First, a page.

When it comes to saving energy and money, geothermal heat pumps can do exactly that while doing something good for the environment as well.
So, is it the best system for your home? Here are 5 important facts you need to know about geothermal heat pumps before installing one.
1. It is more efficient than a conventional heating system.
Like a fridge, a geothermal heat pump uses the same principle for transferring heat from one source to another. But unlike the fridge which removes heat from its interior, a geothermal heat pump removes heat from the ground to any part of the house (or vice versa).
Geothermal heat pumps simply move existing heat from one place to another without the need for fuel to create warmth so it is vastly more efficient than a conventional heating system.
A conventional heating system uses air from external sources as a transfer medium so it racks up your energy consumption. Because underground temperature remains a relatively constant 50 degrees Fahrenheit year round, a geothermal heat pump requires a lot less energy to cool your home.
2. Its upfront costs are truly outrageous.
There is no sugarcoating it – a geothermal heat pump will burn a big hole in your pocket. Depending on site accessibility, soil conditions, amount of digging and drilling required and other factors, installation expenses can go anywhere from costs $10,000 up to $30,000.
Recouping your upfront costs through energy savings can take as little as four years or as long as a decade or more depending on the actual installation expenses plus your monthly utility rates.
3. It has really great benefits.
Lower operating costs. Yes, installation expenses alone is already hard to swallow but if you’ll consider as much as 60 percent savings on heating and cooling bills as compared to conventional heating and cooling systems, then it is really worth the price.
Environmental-friendly. It uses clean renewable solar energy. No greenhouse gas emissions nor carbon dioxide and carbon monoxide discharges as well. No combustion-related accidents or air quality issues inside your home to worry about.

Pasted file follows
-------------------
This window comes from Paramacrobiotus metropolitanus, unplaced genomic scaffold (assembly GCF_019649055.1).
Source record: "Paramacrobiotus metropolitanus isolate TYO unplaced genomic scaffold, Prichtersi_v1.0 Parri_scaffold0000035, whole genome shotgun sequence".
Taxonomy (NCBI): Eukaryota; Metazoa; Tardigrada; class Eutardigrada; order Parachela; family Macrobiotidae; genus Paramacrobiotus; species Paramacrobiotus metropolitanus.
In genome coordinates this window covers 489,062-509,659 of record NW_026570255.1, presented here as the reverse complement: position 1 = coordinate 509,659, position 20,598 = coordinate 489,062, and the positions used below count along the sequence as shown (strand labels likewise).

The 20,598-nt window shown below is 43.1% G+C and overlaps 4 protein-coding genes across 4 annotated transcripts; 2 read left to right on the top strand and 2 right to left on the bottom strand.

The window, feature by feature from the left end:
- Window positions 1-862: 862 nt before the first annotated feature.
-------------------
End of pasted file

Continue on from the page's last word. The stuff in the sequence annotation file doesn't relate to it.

Works well in both newly-constructed homes and retrofit situations. Less costs for new constructions but more expensive if there is a ductwork modification which is typical for retrofit situations.
Less noise. It is as loud as a refrigerator only because there are no noisy outdoor compressors or fans.
Low-maintenance and longer lifespan. Its indoor components can last up to three decades while underground components can live up to 50 years. Because it has fewer moving parts and protected from outdoor elements, minimal maintenance is required.
4. It has limitations.
First, it is not something that even the most avid and skilled do-it-yourselfer can successfully undertake on his or her own. Professional expertise is absolutely necessary considering the amount of money involved in its design, sizing and installation.
Because it has not been fully embraced by many homeowners, there are fewer installers and less competition, which explains its heavy price tag.
Because of the heavy drilling activity that goes along with it, it will require permits from your locality and might seriously affect your landscape. That is, if your lot is an ideal space for geothermal heat pumps. If not, then even if you have the cash to spend, you’ll just waste a perfectly good system that won’t work as efficiently as you hope it would be.
5. Overall costs will depend on the type of loop system.
The three types of loop systems are horizontal, vertical, and pond/lake loop system. Factors such as available land, soil conditions, required heating and cooling load climate, and local installation costs at the site will determine the type of loop system that is best for your property.
Is geothermal heat pump right for you?
- If you don’t mind shelling out for that outrageous installation expenses
- If your existing energy bills are at an all-time high every single month
- If you’re building a new house and can roll its upfront costs right into your mortgage
- If your goal is to save money in the long run, to not be bothered by constant repairs and maintenance, and protect the environment
Learn more about geothermal at www.energy.gov .